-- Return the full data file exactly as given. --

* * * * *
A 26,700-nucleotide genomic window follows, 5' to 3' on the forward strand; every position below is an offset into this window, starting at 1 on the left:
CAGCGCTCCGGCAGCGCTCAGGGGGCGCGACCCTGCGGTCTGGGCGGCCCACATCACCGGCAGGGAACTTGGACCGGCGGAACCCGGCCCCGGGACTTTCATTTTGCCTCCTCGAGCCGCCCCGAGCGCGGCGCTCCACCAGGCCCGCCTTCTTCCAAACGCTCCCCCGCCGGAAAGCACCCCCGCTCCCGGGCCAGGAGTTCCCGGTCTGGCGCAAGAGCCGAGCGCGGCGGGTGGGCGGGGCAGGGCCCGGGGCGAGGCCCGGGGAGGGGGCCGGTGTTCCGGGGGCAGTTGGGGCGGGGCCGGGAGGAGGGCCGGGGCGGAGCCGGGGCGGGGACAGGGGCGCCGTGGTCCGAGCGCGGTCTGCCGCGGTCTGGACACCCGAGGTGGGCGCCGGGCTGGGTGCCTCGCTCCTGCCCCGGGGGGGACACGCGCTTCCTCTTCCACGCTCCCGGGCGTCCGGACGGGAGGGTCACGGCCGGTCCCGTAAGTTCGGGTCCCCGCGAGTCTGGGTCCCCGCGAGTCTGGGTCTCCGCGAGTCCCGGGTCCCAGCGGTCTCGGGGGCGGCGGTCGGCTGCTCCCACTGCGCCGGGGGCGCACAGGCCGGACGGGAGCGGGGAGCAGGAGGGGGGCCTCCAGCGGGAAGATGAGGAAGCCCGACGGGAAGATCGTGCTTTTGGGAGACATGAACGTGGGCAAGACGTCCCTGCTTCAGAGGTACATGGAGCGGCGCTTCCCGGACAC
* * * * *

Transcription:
A 26,700-nucleotide genomic window follows, 5' to 3' on the forward strand; every position below is an offset into this window, starting at 1 on the left:
CAGCGCTCCGGCAGCGCTCAGGGGGCGCGACCCTGCGGTCTGGGCGGCCCACATCACCGGCAGGGAACTTGGACCGGCGGAACCCGGCCCCGGGACTTTCATTTTGCCTCCTCGAGCCGCCCCGAGCGCGGCGCTCCACCAGGCCCGCCTTCTTCCAAACGCTCCCCCGCCGGAAAGCACCCCCGCTCCCGGGCCAGGAGTTCCCGGTCTGGCGCAAGAGCCGAGCGCGGCGGGTGGGCGGGGCAGGGCCCGGGGCGAGGCCCGGGGAGGGGGCCGGTGTTCCGGGGGCAGTTGGGGCGGGGCCGGGAGGAGGGCCGGGGCGGAGCCGGGGCGGGGACAGGGGCGCCGTGGTCCGAGCGCGGTCTGCCGCGGTCTGGACACCCGAGGTGGGCGCCGGGCTGGGTGCCTCGCTCCTGCCCCGGGGGGGACACGCGCTTCCTCTTCCACGCTCCCGGGCGTCCGGACGGGAGGGTCACGGCCGGTCCCGTAAGTTCGGGTCCCCGCGAGTCTGGGTCCCCGCGAGTCTGGGTCTCCGCGAGTCCCGGGTCCCAGCGGTCTCGGGGGCGGCGGTCGGCTGCTCCCACTGCGCCGGGGGCGCACAGGCCGGACGGGAGCGGGGAGCAGGAGGGGGGCCTCCAGCGGGAAGATGAGGAAGCCCGACGGGAAGATCGTGCTTTTGGGAGACATGAACGTGGGCAAGACGTCCCTGCTTCAGAGGTACATGGAGCGGCGCTTCCCGGACAC